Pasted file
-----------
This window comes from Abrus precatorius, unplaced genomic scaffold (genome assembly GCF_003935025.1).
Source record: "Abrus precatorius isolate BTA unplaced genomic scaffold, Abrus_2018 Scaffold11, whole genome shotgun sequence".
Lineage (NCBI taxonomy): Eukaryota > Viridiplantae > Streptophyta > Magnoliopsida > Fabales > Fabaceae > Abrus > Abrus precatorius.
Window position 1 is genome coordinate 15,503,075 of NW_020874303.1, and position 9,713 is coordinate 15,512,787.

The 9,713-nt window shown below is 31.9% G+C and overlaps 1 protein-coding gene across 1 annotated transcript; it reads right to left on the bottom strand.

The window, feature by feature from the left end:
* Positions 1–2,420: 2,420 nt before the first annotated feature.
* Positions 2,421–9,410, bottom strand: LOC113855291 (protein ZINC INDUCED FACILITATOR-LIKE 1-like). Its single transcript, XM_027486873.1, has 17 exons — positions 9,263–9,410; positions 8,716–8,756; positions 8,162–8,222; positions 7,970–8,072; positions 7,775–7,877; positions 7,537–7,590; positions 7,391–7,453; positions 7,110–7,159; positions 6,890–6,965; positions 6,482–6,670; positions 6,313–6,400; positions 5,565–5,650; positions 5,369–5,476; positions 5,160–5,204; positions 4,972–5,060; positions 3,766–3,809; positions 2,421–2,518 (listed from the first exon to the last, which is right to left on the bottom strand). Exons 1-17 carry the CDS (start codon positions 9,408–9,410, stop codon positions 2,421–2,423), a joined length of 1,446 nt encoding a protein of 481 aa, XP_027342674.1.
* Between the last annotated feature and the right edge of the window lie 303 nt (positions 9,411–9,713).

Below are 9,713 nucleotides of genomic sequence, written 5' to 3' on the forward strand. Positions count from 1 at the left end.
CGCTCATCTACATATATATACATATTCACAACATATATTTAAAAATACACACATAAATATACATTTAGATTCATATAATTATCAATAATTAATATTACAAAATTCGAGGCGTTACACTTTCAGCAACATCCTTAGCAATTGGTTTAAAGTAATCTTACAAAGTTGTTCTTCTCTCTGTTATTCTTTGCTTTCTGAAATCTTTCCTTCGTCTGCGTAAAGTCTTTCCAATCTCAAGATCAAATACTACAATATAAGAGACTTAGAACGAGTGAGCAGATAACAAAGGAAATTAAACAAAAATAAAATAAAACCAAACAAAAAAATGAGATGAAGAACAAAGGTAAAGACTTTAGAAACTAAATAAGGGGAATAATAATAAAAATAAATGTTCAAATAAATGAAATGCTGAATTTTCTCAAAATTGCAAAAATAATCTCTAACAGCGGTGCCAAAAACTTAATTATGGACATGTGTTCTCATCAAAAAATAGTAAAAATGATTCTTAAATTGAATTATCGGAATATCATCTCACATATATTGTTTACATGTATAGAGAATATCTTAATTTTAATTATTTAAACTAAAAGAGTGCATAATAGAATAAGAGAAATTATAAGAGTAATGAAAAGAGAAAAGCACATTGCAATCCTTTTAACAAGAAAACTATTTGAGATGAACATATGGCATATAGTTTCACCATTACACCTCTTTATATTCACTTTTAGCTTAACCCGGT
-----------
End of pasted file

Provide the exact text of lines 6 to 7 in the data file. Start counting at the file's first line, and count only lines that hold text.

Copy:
The window, feature by feature from the left end:
* Positions 1–2,420: 2,420 nt before the first annotated feature.